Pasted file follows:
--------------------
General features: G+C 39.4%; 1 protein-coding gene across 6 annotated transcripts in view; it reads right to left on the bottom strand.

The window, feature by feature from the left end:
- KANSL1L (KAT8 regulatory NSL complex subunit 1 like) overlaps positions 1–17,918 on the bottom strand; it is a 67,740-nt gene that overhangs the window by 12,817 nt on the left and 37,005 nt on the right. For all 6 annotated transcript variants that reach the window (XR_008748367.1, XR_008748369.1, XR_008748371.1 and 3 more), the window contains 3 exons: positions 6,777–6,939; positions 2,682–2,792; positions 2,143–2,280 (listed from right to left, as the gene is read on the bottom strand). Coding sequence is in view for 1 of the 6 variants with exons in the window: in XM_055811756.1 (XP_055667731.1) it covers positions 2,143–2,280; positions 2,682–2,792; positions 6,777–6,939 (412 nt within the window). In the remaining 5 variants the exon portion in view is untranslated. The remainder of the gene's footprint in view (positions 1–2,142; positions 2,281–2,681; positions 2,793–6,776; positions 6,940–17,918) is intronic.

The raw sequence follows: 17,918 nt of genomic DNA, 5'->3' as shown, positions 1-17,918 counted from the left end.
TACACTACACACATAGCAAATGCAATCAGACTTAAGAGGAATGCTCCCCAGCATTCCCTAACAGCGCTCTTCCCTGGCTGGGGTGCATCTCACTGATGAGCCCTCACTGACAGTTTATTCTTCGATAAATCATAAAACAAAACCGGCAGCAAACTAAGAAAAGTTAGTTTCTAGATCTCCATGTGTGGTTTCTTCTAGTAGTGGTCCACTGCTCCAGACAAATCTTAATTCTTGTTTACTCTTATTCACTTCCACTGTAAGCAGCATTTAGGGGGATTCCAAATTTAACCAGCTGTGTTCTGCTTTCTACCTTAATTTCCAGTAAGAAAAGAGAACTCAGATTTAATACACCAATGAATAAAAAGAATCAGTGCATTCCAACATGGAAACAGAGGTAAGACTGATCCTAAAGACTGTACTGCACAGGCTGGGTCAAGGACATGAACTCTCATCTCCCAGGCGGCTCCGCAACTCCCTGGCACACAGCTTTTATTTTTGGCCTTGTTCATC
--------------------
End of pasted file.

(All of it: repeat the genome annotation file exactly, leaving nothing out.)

General features: G+C 39.4%; 1 protein-coding gene across 6 annotated transcripts in view; it reads right to left on the bottom strand.

The window, feature by feature from the left end:
- KANSL1L (KAT8 regulatory NSL complex subunit 1 like) overlaps positions 1–17,918 on the bottom strand; it is a 67,740-nt gene that overhangs the window by 12,817 nt on the left and 37,005 nt on the right. For all 6 annotated transcript variants that reach the window (XR_008748367.1, XR_008748369.1, XR_008748371.1 and 3 more), the window contains 3 exons: positions 6,777–6,939; positions 2,682–2,792; positions 2,143–2,280 (listed from right to left, as the gene is read on the bottom strand). Coding sequence is in view for 1 of the 6 variants with exons in the window: in XM_055811756.1 (XP_055667731.1) it covers positions 2,143–2,280; positions 2,682–2,792; positions 6,777–6,939 (412 nt within the window). In the remaining 5 variants the exon portion in view is untranslated. The remainder of the gene's footprint in view (positions 1–2,142; positions 2,281–2,681; positions 2,793–6,776; positions 6,940–17,918) is intronic.

The raw sequence follows: 17,918 nt of genomic DNA, 5'->3' as shown, positions 1-17,918 counted from the left end.
TACACTACACACATAGCAAATGCAATCAGACTTAAGAGGAATGCTCCCCAGCATTCCCTAACAGCGCTCTTCCCTGGCTGGGGTGCATCTCACTGATGAGCCCTCACTGACAGTTTATTCTTCGATAAATCATAAAACAAAACCGGCAGCAAACTAAGAAAAGTTAGTTTCTAGATCTCCATGTGTGGTTTCTTCTAGTAGTGGTCCACTGCTCCAGACAAATCTTAATTCTTGTTTACTCTTATTCACTTCCACTGTAAGCAGCATTTAGGGGGATTCCAAATTTAACCAGCTGTGTTCTGCTTTCTACCTTAATTTCCAGTAAGAAAAGAGAACTCAGATTTAATACACCAATGAATAAAAAGAATCAGTGCATTCCAACATGGAAACAGAGGTAAGACTGATCCTAAAGACTGTACTGCACAGGCTGGGTCAAGGACATGAACTCTCATCTCCCAGGCGGCTCCGCAACTCCCTGGCACACAGCTTTTATTTTTGGCCTTGTTCATC